The motives that coaxed pilgrims to a place apart can generally be reduced to entreaty and thanksgiving. The entreaty aspect is aimed primarily at physical health, but historically it ran the gamut from sheer spiritual fervor to victory over an enemy to whatever success in life the Christian at that moment aspired to. In short, mixed motives were always in order.

In what are wistfully called the ages of faith, there was elaborate formality attached to this setting out. Back then, the pilgrim received a special liturgical blessing. There was special dress, topped off by a broad-brimmed hat, a pouch and a staff. The pilgrim was also expected to put his or her affairs in order, make provision for the family -- these were often long and dangerous ventures. Other prerequisites included authorization from the bishop.

The second consideration was that place apart. There were frequently pilgrim roads to get there. Shrady devotes a chapter to his 500-mile trek across Spain, following all the elaborate old rituals, to Santiago de Compostela. Shrady writes that this is Christendom’s most venerated pilgrimage after Jerusalem and Rome. In each town the pilgrim must get a stamp from the local priest to verify progress -- but that is only an echo of old glory. Back then, “the vast sea of pilgrims included the pious and the irreverent, popes and paupers, scholars and simpletons, saints and charlatans, fortune-seekers and common criminals (the last were frequently sentenced to march to Santiago in an example of innovative medieval jurisprudence).”

Among those who did it were Francis of Assisi and El Cid. Along the way, hospices, shrines and commerce sprang up, and expanded. Wrote Goethe: “Europe was formed journeying to Santiago.”

Other sacred places have similarly contributed to local landscapes and lifestyles around the globe. They are a mountain or an island or a grove. The guardians of some such sites try harder than others to stay apart and keep avid entrepreneurs at bay and preserve the penitential spirit. St. Patrick’s Purgatory in Ireland has preserved the fierce medieval penance better than most, but even there the less ambitious pilgrim can arrange a softer off-season version.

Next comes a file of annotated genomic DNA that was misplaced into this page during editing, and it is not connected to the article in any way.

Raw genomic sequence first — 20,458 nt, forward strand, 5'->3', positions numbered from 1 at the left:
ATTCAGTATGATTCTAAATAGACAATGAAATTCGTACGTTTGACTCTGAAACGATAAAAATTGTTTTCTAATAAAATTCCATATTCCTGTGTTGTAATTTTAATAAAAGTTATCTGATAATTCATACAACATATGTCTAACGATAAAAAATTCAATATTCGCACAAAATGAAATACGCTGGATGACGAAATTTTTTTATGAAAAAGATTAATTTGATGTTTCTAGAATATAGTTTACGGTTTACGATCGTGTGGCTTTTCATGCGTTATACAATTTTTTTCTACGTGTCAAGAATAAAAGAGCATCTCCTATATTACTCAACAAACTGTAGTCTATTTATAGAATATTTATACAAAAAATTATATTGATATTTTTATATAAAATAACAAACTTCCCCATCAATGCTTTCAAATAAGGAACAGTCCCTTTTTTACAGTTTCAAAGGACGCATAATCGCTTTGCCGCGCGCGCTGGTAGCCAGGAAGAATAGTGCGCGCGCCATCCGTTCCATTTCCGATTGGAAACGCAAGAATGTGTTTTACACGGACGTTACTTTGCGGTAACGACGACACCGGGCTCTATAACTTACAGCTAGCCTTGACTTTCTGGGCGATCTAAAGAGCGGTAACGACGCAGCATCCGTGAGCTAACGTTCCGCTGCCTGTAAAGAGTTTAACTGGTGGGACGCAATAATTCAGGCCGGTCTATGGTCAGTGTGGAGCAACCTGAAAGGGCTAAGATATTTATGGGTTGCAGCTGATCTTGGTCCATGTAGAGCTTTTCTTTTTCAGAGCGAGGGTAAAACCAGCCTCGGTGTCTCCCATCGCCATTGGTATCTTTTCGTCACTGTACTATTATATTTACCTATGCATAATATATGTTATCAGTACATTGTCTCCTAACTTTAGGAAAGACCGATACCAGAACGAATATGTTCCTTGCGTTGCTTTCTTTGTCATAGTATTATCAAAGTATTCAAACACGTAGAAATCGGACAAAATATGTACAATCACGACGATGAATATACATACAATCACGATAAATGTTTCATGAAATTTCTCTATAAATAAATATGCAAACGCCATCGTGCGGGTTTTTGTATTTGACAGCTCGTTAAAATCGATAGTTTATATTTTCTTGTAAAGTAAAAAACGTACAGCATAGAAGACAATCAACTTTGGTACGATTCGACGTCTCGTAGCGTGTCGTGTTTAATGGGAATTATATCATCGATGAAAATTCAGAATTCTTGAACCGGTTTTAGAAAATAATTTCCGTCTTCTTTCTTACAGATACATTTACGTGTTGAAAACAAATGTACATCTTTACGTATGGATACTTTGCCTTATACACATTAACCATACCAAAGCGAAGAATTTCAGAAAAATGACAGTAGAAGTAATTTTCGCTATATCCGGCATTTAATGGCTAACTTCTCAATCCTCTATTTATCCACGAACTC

Profound freedom

Wherever this hallowed space may be, a bonding, which Carrasco calls communitas takes place. “This is the unplanned, intensive, direct and total confrontation of human identities involved in the pilgrimage. Moments of spontaneous communitas are like ‘happenings’ rather than pre-ordained rituals, and result in a momentary sense of profound freedom from social norms and biases and a new sense of collective identity.” Something like this can happen at summer camp or at Woodstock reruns, but it is the unique shared aspiration that gives the pilgrim encounter its communitas.

Finally there is the return to reality. Here no doubt the distinction between the pilgrim and the tourist will be most pronounced. The serious pilgrim of whatever tradition has ever regarded his or her journey as a pivotal event and the beginning of a new life.

Despite the Buddha’s alleged last words to his followers to “Walk on!” religious founders have seldom preached pilgrimage. Rather their followers have spontaneously followed the urge to follow in their footsteps, sensing liberation somewhere deep down, and perhaps a turning upside down of the status quo.

Philippe Baud, in Pilgrimage, alludes to the untamed, subversive quality that makes the pilgrim more of a risk to the status quo than the average Christian: “The human condition is certainly that of a pilgrim. So it is not surprising that the societies which seek to affirm the sacral character of their power forbid access to places of pilgrimage, make the nomads settle down, imprison the curious, gag writers, curse poets and burn visionaries, offering only exile as a possible route. The strong-minded, the scapegoats, have to die outside the world so that their brothers and sisters can sleep soundly.”